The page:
Red Ribbon Week

As we were driving back onto St. Joseph’s Indian School’s campus from Denver Monday afternoon, we saw a girl in pajamas going into the Benedictine Homes. Laura remarked that she must have spent the day at the health care center. Then we saw the rest of the procession from school … also wearing pajamas!

It was the kick off to Red Ribbon Week – our annual celebration with the message that drugs get in the way of dreams and success, and there are so many fun and healthy alternatives. Monday the students were encouraged to wear pajamas to school – follow your dreams . . . don’t do drugs.

Tuesday, bright red ribbons tied around many trees on campus got everyone’s attention.

I will say no to drugs until I’m blue in the face!
“I will say no to drugs until I’m blue in the face!”

On Wednesday, the entire school had matching shirts, with the inspiring Gandhi quote, “Be the Change You Wish to See in the World.” In the evening the homes gathered for Red Ribbon Relays. The potato sack races were run (or hopped) with plastic garbage bags around Wisdom Circle. The problem with those was that scraping against the pavement started to wear holes in the bags, and by the last leg the kids could put their legs through the holes and run! Playing on the theme of “I will say no to drugs until I’m blue in the face” kids painted their faces blue – some completely like Blue Man Group, others with mustaches or creative artwork, but each unique.

Friday played on the theme of patriotism and the upcoming election – “ I elect to be drug free, by wearing red white and blue.”

This week staff reading group discussed a book of poetry called “Walking the Earth, Touching the Sky.” The collection was published by the students at Red Cloud Indian School. Everyone appreciated the beautiful artwork, the cultural information, and found several lines to be profound and thought provoking.

Robyn, one of our Family Service Counselors, shared that with her book on her office end table, students would frequently pick it up and start leafing through it themselves. They were impressed by how peers articulated in words what they too felt. That led them to open up and talk more about their experiences of grief, hurt, and being misunderstood, so that was an immediate benefit of discussing the book. Besides the difficult times some poetry expressed the beauty of nature around us, and the strength of God and spirituality.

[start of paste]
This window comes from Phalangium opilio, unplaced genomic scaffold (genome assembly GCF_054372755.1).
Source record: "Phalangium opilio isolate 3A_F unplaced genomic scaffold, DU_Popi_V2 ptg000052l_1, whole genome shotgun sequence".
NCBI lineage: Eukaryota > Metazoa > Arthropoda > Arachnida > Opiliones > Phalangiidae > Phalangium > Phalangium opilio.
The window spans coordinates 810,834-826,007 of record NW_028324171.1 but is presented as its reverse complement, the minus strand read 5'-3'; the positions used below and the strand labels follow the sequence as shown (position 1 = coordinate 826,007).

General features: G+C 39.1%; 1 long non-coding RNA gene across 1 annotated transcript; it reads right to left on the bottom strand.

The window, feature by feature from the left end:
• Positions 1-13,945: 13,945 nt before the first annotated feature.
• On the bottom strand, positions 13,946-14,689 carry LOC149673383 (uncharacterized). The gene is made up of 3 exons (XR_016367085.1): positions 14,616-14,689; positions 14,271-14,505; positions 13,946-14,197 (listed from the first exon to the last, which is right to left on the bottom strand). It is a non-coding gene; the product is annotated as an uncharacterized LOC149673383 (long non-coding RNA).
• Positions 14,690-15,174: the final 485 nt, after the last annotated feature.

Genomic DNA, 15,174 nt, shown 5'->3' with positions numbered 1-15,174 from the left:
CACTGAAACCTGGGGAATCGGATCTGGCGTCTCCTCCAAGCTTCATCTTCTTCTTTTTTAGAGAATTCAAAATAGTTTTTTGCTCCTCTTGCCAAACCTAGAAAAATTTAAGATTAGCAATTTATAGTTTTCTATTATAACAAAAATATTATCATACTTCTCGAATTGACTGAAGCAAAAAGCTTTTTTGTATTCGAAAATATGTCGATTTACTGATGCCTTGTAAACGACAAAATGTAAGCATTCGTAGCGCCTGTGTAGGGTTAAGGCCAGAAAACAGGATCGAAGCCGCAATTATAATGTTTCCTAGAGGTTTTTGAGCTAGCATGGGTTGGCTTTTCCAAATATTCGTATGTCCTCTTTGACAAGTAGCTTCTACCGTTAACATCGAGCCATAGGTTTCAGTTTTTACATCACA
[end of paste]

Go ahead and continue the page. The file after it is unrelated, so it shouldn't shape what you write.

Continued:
Volleyball season wrapped up for the year with a fun match Tuesday night between the eighth grade girls and our staff. The adults got to be kids again, with wild costumes and Halloween makeup. I noticed that whenever our staff started pulling too far ahead, their serve suspiciously failed them and control of the ball went back to the students.  We laughed at the trick shots and fun antics to give the kids more chances, but after two overtime games with many ties and rallies the staff prevailed.

I was showing a visitor from Germany around St. Joseph’s Indian School’s campus. When she heard how far away our visitor had come from, one of our first graders asked, “Have you ever been to White Lake?” (a small town of about 400 a few miles from Chamberlain).

“That’s where I was in foster care before I came to St. Joseph’s.”

Our visitor remarked that there is such a contradiction between how so many of the children seem normal and well adjusted, yet realizing that it is often sad circumstance that brought them here. The younger students talk more freely about life’s difficulties than our older ones, but we encourage all to work through life’s hardships.

I stopped at the museum to wish Vickie a happy birthday. Perhaps a third of our museum has been put into storage preparing for the next phase of work, and the space looks so empty. But in a few months we’ll be having some great new updates. We are still open and have a good number of visitors from hunters in the area for pheasant season.

Tonight we held FAST (Families and Students together) graduation. FAST has helped strengthen ties between St. Joseph and the families, and hopefully strengthened the relationship between students and their parents/guardians. One parent shared,

“This program brought me and my kids closer than ever.”